Six of us went to the Flat Creek Estate Winery for a wine tasting - a fun new thing for some of us and a chance for the experienced to show off their sophistication. The drive out to the beautiful Tuscan-style buildings and grounds near Marble Falls was long enough to be interesting without being tedious.
We enjoyed the different wines, bringing home a few bottles. (If you go to the winery on the weekends the Bistro will be open. Because we were there mid-week, instead of snacking on Mediterranean fare after the tasting, we ended up at a roadside Sonic in the nearby town of Lago Vista.)
Our daughter admired the label on the Bucking Horse Red which featured an image of "Cage Johnson Spurs 'Em Up Aboard Cyclone" by famed Texas Artist Bob Wade.
The tasting had proved to us that the inside of the bottle was as fine as the outside - this red was perfect with delicious pies from Reale's Pizza. For our group there is no such thing as too much pizza.
Mayfield Park was once the private home of the Mayfield family with the gardens developed over a long time by Mary Mayfield Gutsch and her husband Milton Gutsch. Some of the plants have been here since the 1920's with peacocks and peahens added in 1935. Philo & I first saw this park in September 1999, soon after we moved to Austin. Mayfield proved to me that beautiful flowers could grow in this climate. Maybe MSS of Zanthan Gardens can tell us whether these lovely red flowers are St Joseph Lilies or something else in the amaryllis family. Not too far from Mayfield is a favorite place to buy plants, Shoal Creek nursery - we stopped there to walk around and look at the pottery. I couldn't make a decision on the pots, but found another Loropetalum and some Purple Nicotiana. Lily & BJ and Philo & I are all gardeners so if we lived closer to each other, visiting nurseries together would be a normal thing to do on weekends. We cherish these chances to act normal and just hang out!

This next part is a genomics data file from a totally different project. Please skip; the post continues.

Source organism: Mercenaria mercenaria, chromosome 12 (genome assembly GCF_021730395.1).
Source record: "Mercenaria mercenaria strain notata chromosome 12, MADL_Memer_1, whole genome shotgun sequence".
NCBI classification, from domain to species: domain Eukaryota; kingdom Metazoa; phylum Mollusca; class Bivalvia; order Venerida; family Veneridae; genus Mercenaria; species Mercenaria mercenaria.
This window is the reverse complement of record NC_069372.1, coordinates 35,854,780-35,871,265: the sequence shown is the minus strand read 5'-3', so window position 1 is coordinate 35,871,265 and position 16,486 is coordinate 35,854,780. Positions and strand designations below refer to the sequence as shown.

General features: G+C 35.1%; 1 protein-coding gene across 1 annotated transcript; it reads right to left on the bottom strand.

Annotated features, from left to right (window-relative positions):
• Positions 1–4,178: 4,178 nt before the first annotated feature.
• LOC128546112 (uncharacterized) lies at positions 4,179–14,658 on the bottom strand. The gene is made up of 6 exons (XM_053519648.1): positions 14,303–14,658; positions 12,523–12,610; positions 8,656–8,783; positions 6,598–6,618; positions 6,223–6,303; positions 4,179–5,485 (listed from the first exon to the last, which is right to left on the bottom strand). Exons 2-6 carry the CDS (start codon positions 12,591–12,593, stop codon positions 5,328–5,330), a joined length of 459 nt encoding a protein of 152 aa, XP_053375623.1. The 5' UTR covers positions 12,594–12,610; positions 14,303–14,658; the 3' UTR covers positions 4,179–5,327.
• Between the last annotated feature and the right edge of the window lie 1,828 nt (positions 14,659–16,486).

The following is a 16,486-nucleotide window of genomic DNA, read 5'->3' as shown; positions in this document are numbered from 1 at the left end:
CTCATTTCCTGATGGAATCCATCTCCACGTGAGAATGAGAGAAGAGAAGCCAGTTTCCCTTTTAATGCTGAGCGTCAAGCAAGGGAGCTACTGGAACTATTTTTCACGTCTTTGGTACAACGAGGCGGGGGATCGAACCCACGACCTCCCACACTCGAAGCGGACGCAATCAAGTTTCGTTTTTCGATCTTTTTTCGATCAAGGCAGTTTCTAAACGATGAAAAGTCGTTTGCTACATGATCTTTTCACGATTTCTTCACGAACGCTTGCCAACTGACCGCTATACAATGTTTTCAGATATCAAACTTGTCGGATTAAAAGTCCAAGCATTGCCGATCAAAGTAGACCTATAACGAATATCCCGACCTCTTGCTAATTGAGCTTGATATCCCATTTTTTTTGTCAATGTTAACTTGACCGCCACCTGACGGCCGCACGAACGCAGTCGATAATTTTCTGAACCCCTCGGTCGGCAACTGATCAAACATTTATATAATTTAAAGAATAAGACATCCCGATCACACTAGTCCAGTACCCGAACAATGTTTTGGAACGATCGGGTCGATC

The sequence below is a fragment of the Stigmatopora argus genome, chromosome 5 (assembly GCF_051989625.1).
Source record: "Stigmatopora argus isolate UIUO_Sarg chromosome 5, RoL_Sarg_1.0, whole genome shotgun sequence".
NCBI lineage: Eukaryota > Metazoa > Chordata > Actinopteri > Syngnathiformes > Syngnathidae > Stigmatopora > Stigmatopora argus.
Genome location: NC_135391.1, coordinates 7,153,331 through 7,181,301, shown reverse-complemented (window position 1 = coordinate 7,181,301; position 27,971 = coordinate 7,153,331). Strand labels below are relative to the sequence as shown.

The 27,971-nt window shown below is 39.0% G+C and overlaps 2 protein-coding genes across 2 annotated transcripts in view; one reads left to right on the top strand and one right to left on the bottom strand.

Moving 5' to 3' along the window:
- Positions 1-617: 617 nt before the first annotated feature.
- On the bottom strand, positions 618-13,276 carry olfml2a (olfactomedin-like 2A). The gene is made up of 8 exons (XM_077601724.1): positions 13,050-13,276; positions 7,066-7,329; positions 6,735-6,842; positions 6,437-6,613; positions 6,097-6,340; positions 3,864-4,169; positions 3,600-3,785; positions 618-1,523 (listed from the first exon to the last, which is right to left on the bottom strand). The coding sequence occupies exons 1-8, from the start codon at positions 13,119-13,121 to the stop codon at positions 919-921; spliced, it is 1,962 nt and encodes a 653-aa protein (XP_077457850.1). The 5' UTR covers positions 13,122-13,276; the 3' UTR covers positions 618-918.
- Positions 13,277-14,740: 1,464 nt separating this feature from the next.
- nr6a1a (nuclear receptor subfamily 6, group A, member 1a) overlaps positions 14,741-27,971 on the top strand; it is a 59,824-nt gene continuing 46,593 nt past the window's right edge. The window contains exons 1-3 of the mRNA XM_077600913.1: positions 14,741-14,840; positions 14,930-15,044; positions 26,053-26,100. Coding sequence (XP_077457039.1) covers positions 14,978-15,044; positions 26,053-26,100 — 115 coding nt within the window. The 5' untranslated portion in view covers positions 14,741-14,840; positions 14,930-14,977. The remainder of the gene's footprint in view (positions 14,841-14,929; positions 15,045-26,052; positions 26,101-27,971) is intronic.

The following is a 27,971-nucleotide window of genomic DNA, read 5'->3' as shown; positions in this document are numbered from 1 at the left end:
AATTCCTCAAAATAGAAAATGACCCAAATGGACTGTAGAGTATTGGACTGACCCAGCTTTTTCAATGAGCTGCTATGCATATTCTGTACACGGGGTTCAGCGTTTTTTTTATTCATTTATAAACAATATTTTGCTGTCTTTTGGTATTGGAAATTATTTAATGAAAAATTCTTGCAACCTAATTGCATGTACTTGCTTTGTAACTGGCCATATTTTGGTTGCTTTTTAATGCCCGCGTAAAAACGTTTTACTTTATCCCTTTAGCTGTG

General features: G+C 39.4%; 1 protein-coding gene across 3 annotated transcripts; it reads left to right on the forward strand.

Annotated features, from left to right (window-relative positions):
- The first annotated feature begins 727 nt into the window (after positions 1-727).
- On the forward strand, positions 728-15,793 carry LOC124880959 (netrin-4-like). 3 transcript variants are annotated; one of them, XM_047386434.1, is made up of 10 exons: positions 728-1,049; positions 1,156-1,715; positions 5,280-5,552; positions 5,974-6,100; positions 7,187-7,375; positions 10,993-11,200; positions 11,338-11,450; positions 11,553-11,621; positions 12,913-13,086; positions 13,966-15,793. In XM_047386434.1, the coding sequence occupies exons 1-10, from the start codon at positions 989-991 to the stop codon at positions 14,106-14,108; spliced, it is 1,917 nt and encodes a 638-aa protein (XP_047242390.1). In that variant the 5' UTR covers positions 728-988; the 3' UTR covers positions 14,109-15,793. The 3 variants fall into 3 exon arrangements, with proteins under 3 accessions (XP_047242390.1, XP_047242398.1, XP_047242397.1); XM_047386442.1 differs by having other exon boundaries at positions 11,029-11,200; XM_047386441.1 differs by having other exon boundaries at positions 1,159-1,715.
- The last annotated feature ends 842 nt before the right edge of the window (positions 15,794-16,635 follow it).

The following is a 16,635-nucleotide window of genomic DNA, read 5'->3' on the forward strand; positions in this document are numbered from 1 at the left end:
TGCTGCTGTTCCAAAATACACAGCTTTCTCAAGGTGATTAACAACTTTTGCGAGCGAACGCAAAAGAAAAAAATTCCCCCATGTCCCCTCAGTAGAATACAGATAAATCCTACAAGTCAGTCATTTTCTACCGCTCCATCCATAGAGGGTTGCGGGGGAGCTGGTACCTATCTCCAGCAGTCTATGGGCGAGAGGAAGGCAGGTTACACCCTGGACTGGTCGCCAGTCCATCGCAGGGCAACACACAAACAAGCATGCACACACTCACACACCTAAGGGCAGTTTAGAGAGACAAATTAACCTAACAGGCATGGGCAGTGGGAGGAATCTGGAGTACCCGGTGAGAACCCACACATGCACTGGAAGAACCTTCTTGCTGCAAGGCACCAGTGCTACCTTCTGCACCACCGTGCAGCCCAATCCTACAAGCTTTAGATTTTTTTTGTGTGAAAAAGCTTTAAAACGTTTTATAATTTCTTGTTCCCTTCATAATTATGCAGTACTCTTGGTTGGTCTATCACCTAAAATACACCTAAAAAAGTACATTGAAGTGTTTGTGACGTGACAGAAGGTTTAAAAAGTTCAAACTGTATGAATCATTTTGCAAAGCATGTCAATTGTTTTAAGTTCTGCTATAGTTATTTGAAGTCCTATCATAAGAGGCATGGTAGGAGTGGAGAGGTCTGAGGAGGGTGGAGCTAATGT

Hanging out in Austin also means enjoying Tex-Mex restaurants. Our son suggested Serranos, which is especially fun on 2-for-1 Enchilada night when the chips & queso are hot and the margaritas refreshing. Taco Cabana is more casual, which can be handy when you're out touring.
The Elisabet Ney museum is an old museum- so it's probably okay to use an old photo. I forgot to take a new picture when we visited this museum, the studio of early Austin's fascinating woman sculptor. Click to enlarge the photo so you can see another visitor we took to the Ney Museum...the paper person called Flat Stanley.
We all had one final outing the day before our guests flew home - a short ride out to Blanco for a tour of the Real Ale Brewery. This was too much fun - beer we like (and can buy locally) and an amazingly detailed tour and explanation of how beer is made. When we lived in Illinois, Philo and our older sons did some home brewing and the process is interesting to all of us. I'm fond of the Rio Blanco Pale Ale and Philo, who looks for high IBU numbers, prefers the Full Moon Pale Rye Ale. He also likes the Real Heavy, which is available seasonally but on draught, not in bottles. The Brewmaster AKA "Tyrant" was a wonderful tour guide, witty and ironic, languidly imparting quite specific information.
The vagaries of Texas law allows the brewery to give tours and samples of the various brews but unlike wineries, breweries can't sell any of the product to their visitors so we couldn't bring home a sampler 6-pack. This inequity has recently been a subject of much discussion in the beer-brewing and beer-loving community.
The backdoor clematis bloomed too late for our visitors and too late for Garden Bloggers Bloom Day - but it opened just in time to be the end photo of this PLEASE COME VISIT AUSTIN post. Hope to see you soon!
2016 – APRIL ANNIE’S GARDEN DAY
1 week ago